CSN, Usiminas to ramp up steel exports as demand in Brazil wanes
By Stephen Eisenhammer
SAO PAULO Aug 12 (Reuters) - Usiminas and CSN, Brazil's top two producers of flat steel, plan to ramp up overseas shipments of plates, slabs and other products as a way to counter waning demand in Latin America's largest economy, the companies' top officials said on Tuesday.
Usiminas, formally known as Usinas Siderúrgicas de Minas Gerais SA, will boost the share of exports in its sales mix to prevent an output slowdown at its mills, Chief Executive Officer Julián Eguren said at an industry event in São Paulo. Exports rose to account for 15 percent of Usiminas' sales last quarter, up from 12 percent in the previous three months.
Earlier on Tuesday, Benjamin Steinbruch, the controlling shareholder and CEO of CSN, floated a similar idea in spite of the potential decline in profitability that boosting exports could trigger. An overvalued currency in Brazil could make it less profitable for CSN and peers to ship and sell steel products overseas, he added.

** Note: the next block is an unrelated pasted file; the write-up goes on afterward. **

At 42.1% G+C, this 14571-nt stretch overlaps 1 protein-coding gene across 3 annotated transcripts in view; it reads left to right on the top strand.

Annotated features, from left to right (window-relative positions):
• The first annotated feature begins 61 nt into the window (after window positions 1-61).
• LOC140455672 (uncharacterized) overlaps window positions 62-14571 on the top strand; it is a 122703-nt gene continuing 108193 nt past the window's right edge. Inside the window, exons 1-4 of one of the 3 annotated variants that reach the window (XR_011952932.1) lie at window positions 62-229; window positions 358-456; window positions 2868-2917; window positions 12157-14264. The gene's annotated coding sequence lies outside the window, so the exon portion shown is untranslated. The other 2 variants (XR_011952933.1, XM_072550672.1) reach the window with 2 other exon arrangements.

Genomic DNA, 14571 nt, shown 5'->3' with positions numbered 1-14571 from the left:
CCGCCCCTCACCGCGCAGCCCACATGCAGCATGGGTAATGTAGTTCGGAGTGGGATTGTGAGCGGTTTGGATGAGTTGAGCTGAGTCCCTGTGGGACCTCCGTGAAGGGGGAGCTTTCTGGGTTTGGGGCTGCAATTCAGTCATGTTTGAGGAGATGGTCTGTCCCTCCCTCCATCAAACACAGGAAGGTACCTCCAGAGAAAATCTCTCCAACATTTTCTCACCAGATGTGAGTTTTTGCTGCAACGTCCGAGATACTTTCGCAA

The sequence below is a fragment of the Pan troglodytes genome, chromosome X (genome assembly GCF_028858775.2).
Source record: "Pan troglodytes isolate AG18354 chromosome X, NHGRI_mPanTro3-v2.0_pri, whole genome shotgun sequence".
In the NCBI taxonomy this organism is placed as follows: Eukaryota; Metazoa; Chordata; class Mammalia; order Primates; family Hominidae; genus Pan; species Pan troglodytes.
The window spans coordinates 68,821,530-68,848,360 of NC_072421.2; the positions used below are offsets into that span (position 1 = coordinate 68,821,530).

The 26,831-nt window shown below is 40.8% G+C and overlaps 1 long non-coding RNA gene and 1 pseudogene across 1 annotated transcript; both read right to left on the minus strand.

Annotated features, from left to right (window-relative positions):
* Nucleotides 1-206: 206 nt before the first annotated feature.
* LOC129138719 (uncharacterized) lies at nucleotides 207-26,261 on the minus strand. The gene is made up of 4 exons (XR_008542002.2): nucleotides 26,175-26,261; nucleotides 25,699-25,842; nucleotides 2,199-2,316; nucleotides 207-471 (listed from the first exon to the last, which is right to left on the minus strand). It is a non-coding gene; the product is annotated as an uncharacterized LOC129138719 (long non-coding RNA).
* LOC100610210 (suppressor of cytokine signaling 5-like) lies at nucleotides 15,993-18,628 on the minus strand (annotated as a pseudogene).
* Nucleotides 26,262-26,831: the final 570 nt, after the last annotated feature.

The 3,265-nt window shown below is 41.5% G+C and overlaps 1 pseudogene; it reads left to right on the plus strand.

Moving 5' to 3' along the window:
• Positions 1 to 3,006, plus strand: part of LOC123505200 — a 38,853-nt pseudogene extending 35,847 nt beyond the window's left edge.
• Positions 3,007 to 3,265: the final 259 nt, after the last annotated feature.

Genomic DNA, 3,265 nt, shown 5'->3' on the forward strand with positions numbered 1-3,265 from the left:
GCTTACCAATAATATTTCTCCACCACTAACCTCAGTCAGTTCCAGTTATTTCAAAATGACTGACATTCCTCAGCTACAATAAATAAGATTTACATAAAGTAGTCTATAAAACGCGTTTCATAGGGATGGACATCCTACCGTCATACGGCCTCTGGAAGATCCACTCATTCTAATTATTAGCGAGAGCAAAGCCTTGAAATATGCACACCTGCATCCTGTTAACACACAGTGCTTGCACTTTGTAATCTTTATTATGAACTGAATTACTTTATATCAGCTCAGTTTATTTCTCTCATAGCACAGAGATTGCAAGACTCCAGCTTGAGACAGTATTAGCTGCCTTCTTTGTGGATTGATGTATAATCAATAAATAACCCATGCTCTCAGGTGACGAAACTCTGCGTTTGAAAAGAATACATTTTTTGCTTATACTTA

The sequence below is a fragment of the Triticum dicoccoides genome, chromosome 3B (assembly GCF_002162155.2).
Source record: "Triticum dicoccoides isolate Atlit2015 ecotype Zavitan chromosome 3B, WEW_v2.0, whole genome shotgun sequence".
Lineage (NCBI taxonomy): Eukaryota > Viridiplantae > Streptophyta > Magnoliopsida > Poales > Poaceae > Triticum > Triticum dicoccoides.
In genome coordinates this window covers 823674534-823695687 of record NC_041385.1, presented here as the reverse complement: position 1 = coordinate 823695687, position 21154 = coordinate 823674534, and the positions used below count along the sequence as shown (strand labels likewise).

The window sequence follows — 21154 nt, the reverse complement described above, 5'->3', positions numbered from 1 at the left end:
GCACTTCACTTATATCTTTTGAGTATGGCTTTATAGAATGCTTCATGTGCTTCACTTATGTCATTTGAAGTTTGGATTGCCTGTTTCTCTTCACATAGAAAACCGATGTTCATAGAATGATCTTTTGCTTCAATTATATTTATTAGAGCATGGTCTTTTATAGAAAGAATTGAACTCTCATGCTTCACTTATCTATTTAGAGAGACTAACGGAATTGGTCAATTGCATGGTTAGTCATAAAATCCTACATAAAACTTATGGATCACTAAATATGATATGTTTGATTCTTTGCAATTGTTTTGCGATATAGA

"We are already trying to" export more steel, Steinbruch said at the same event, adding "but you have the problem of the dollar at the moment since the real is overvalued." "Even if the margins are lower we have to export at the moment to avoid stopping production."
Archrivals for decades, both CSN and Usiminas are struggling to place their products in Brazil, where the economy is in its fourth year of sub-par expansion and the cost of maintaining idle mill capacity has become almost prohibitive. Mills at CSN, whose formal name is Cia Siderúrgica Nacional SA, are currently running at full capacity.
Shipments of flat and long steel in Brazil's domestic market posted their steepest back-to-back monthly declines in almost five years during May and June. Analysts at Goldman Sachs estimate Brazil's third-quarter domestic steel shipments will drop 8 percent for flat steel products, justifying the producers' decision to turn to exports to avert cutting output.
Steinbruch also said that pricing conditions in the domestic flat steel market should "get better." Price reductions could be possible in an environment of weak demand, such as Brazil's current market, but they should "reach a limit," he noted.
Some analysts have said, however, that local flat steel prices are stretched and may be bound to fall. Steel price premiums, or the difference between local and international prices, have receded recently from their highest level in about two years. (Additional reporting by Guillermo Parra-Bernal; editing by G Crosse)
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